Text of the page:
For nondistinctive features, whether prosodic, stylistic, or pragmatic, are not only omnipresent variables, in contrast to the presence or absence of a constant; they are not only superlinear and “suprasegmental” elements, in contrast to linear segmental elements; their very characteristics give them the power to place all the elements of language [de la langue] in a state of continuous variation—for example, the impact of tone on phonemes, accent on morphemes, or intonation on syntax. These are not secondary features but another treatment of language [de la langue] that no longer operates according to the preceding categories. (A Thousand Plateaus, 1980, trans. B. Massumi, 1987, pp. 103-104)

However, once again, the musical model replaced, unfortunately, the absent theory of rhythm.

From both sides [the conjoined tendencies to impoverishment and overload or proliferation in so-called minor languages] we see a rejection of reference points, a dissolution of constant form in favor of differences in dynamic. The closer a language [une langue] gets to this state, the closer it comes not only to a system of musical notation, but also to music itself. (A Thousand Plateaus, 1980, trans. B. Massumi, 1987, p. 104)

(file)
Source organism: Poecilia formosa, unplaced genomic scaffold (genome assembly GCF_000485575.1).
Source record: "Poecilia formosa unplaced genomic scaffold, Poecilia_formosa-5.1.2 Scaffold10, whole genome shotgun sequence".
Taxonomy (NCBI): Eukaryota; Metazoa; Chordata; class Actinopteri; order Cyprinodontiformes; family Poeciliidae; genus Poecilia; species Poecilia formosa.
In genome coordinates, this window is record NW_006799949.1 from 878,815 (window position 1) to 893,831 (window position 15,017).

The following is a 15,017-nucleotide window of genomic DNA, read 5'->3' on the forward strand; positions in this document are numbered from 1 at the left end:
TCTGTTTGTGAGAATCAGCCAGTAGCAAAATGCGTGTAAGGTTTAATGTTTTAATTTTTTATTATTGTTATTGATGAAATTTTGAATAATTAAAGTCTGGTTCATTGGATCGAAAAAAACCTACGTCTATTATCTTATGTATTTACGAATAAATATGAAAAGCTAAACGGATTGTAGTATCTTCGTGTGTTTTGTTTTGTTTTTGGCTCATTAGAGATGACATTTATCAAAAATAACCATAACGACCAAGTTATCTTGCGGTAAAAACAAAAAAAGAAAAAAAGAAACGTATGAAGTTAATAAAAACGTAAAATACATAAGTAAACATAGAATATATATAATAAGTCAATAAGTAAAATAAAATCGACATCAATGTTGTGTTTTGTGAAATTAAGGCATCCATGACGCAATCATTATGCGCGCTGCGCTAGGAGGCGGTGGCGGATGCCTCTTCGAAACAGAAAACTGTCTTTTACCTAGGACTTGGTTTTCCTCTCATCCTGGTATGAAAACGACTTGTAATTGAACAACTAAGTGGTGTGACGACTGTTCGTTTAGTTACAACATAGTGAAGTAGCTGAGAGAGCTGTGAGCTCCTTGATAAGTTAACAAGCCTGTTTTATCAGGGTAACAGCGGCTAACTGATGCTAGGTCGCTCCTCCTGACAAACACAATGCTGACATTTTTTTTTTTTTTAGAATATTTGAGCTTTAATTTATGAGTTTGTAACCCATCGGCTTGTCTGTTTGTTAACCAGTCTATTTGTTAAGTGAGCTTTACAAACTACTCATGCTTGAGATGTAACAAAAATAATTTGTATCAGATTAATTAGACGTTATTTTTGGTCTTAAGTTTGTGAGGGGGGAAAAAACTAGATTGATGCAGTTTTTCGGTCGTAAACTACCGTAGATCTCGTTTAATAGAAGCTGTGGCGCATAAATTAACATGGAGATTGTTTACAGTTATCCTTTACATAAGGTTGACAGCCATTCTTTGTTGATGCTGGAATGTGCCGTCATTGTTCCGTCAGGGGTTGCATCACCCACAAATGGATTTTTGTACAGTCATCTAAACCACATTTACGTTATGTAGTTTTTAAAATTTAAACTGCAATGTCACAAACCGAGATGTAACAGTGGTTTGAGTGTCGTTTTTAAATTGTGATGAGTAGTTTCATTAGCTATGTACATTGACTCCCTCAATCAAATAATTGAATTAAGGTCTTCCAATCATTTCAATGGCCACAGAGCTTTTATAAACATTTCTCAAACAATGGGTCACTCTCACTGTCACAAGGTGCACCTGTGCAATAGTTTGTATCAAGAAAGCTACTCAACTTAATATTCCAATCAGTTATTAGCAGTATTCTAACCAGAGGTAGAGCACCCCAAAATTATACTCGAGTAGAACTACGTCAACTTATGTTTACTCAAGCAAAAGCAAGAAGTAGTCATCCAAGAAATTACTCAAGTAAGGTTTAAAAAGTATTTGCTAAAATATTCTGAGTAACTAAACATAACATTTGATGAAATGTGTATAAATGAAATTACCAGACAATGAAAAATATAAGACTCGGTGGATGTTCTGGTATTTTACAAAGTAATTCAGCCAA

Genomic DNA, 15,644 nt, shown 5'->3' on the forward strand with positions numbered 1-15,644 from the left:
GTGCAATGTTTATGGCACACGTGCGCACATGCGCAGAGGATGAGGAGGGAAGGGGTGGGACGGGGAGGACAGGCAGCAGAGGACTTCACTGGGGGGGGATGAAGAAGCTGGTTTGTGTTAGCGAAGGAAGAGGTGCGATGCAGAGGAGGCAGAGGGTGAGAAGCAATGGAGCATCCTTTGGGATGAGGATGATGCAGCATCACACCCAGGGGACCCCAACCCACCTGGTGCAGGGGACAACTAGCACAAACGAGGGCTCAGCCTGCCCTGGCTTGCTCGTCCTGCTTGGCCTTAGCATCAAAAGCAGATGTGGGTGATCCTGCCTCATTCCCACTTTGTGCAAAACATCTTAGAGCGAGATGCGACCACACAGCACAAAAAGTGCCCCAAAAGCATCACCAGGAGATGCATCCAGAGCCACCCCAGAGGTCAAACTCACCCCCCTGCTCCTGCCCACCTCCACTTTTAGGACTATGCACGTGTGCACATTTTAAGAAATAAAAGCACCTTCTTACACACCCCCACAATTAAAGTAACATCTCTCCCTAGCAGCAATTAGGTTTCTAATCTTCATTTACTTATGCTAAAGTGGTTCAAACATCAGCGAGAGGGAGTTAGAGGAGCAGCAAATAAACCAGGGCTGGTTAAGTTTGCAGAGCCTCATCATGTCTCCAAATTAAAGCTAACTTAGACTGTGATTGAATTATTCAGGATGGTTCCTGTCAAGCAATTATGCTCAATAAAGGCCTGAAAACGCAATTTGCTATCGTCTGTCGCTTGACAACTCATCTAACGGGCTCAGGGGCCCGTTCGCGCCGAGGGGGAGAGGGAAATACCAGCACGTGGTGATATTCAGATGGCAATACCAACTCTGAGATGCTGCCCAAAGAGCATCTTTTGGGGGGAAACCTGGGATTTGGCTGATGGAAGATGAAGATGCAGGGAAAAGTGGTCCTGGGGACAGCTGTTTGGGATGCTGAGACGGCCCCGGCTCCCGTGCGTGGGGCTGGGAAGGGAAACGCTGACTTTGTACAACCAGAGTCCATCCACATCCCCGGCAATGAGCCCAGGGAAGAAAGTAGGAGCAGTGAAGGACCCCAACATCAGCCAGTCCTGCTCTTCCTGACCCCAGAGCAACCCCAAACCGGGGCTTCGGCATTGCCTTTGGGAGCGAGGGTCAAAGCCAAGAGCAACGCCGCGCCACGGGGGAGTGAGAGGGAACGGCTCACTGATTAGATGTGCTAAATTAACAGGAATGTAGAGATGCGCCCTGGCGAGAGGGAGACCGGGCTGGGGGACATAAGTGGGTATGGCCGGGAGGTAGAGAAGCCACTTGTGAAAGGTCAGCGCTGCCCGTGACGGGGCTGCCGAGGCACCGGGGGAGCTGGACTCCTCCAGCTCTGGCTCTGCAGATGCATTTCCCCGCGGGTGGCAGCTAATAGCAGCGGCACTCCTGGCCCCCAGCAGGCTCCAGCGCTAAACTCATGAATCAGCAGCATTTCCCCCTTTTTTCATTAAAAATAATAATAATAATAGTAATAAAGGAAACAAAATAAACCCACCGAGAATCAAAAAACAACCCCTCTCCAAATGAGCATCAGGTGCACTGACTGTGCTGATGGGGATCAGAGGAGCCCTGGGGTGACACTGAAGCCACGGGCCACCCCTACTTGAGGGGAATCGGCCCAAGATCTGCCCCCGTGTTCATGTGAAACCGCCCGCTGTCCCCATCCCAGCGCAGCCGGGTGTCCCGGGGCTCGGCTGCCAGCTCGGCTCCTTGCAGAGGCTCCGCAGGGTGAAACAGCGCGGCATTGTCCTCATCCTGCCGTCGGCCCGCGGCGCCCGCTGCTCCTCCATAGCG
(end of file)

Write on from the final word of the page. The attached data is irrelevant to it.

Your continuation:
The end of the section was devoted to ethical and political considerations. Based on the previous theory of language, the promotion of the “minority” principle should not be confused with “regionalism” or even with the defense and illustration of existing “minorities.” It meant to implement, more broadly, “a potential, creative and created, becoming.”

We must distinguish between: the majoritarian as a constant and homogeneous system; minorities as subsystems; and the minoritarian as a potential, creative and created, becoming. The problem is never to acquire the majority, even in order to install a new constant. There is no becoming-majoritarian; majority is never becoming. All becoming is minoritarian. (A Thousand Plateaus, 1980, trans. B. Massumi, 1987, pp. 105-106)

Women, for instance, made possible for everybody, including men, a becoming “over which they [did] not have ownership” and “into which they themselves must enter.”

Women, regardless of their numbers, are a minority, definable as a state or subset; but they create only by making possible a becoming over which they do not have ownership, into which they themselves must enter; this is a becoming-woman affecting all of humankind, men and women both. (A Thousand Plateaus, 1980, trans. B. Massumi, 1987, p. 106)

Similarly, “minor languages” should not be viewed as bases for developing territorialized communities but first as potential agents of transformation of any language.